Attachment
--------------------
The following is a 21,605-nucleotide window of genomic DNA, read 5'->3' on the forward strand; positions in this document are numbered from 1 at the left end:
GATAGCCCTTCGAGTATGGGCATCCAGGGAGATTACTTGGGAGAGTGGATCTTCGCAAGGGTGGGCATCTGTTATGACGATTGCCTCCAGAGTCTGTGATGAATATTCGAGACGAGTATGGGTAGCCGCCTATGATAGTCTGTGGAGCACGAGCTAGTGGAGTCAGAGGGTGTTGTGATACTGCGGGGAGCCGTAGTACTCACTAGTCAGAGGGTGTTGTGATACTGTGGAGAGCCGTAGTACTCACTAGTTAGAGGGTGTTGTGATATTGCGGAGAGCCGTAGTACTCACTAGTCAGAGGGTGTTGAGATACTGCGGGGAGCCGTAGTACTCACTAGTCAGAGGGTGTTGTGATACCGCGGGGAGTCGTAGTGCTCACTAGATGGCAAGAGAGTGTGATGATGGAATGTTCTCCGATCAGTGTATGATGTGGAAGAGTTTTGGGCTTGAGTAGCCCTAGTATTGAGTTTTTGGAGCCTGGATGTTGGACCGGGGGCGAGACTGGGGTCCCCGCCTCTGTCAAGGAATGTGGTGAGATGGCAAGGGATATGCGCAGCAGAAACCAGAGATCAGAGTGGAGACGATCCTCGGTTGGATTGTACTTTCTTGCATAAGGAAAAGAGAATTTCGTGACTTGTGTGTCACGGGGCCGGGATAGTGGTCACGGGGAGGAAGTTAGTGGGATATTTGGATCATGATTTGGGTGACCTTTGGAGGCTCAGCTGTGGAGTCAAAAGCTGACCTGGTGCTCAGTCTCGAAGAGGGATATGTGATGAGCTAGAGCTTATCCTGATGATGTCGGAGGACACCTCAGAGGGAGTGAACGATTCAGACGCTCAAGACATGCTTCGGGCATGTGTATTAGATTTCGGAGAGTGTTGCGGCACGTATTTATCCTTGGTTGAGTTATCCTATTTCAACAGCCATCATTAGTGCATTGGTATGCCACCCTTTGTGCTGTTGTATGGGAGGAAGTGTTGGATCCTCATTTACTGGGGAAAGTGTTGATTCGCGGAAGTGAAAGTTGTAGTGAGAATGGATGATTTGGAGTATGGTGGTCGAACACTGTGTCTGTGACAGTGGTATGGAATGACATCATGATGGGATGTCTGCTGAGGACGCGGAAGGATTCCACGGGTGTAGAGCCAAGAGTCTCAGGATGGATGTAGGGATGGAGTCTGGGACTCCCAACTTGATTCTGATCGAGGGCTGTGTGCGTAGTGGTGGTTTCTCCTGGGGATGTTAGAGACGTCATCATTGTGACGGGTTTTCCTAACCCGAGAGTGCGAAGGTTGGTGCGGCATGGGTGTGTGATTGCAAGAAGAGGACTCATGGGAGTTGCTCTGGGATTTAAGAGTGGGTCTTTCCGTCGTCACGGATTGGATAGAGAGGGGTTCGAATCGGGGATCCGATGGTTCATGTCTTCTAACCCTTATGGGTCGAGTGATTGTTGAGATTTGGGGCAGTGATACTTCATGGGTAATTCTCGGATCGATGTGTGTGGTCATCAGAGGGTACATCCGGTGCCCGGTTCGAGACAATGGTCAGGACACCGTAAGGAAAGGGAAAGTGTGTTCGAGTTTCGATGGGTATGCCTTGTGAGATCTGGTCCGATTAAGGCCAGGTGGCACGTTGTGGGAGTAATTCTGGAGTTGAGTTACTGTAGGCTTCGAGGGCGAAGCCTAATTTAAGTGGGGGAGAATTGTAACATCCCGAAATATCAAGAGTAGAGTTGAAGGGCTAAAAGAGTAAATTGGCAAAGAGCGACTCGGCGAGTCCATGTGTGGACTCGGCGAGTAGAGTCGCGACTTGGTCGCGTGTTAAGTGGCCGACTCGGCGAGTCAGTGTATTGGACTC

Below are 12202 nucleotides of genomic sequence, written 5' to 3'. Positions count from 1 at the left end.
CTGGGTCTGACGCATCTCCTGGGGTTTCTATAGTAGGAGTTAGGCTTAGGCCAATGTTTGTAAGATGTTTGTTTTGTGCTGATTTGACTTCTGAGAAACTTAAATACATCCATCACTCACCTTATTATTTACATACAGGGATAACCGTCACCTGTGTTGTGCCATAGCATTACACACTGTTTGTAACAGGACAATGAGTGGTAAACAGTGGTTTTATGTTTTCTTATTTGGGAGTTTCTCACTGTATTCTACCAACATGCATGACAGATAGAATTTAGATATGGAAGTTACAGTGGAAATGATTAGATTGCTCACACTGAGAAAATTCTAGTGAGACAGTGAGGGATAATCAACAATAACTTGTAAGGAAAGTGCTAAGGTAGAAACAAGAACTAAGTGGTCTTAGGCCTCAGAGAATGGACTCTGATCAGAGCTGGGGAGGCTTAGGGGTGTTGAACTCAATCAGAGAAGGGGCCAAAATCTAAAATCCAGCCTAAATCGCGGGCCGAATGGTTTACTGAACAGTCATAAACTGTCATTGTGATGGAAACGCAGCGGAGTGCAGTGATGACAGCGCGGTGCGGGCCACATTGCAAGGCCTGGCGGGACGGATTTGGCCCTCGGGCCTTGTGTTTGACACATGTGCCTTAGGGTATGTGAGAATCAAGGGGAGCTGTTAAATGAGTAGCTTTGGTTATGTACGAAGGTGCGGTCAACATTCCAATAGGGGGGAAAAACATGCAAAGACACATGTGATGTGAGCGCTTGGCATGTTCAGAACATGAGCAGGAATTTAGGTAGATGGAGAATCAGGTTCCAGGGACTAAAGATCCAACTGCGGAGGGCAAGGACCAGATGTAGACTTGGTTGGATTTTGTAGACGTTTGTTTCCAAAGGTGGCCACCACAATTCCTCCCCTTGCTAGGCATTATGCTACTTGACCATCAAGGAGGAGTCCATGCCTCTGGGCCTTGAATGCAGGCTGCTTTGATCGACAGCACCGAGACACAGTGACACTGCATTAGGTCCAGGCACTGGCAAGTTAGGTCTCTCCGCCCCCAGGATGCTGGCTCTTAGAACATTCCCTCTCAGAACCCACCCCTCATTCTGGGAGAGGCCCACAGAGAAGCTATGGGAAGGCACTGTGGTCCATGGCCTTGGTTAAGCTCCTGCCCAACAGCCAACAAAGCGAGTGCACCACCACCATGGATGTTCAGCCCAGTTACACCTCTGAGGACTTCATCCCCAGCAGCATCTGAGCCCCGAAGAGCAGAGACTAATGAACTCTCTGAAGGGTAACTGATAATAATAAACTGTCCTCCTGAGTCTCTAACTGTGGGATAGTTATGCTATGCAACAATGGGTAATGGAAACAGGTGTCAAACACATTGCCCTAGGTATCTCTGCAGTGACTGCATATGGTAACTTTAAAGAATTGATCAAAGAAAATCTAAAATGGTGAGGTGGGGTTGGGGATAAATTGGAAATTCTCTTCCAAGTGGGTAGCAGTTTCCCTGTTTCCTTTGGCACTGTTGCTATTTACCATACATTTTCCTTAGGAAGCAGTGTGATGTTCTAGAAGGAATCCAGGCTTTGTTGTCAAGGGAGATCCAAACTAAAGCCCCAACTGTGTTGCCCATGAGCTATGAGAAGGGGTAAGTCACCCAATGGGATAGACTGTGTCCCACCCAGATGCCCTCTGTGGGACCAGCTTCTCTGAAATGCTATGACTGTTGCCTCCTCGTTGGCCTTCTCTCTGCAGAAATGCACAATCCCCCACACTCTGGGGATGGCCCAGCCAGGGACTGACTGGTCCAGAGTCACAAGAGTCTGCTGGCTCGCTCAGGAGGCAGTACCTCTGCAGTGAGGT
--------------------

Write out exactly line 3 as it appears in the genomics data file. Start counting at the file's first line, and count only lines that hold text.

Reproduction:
Below are 12202 nucleotides of genomic sequence, written 5' to 3'. Positions count from 1 at the left end.